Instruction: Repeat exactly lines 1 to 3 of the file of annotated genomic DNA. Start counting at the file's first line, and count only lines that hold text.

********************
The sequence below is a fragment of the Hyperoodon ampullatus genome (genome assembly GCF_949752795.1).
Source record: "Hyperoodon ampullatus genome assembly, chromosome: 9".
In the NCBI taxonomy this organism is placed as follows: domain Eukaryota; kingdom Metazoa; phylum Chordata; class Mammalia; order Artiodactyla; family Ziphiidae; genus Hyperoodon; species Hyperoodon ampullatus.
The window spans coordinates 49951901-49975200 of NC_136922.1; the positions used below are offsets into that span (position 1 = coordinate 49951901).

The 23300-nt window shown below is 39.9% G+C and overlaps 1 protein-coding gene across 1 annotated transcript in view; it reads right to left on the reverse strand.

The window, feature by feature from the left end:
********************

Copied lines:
The sequence below is a fragment of the Hyperoodon ampullatus genome (genome assembly GCF_949752795.1).
Source record: "Hyperoodon ampullatus genome assembly, chromosome: 9".
In the NCBI taxonomy this organism is placed as follows: domain Eukaryota; kingdom Metazoa; phylum Chordata; class Mammalia; order Artiodactyla; family Ziphiidae; genus Hyperoodon; species Hyperoodon ampullatus.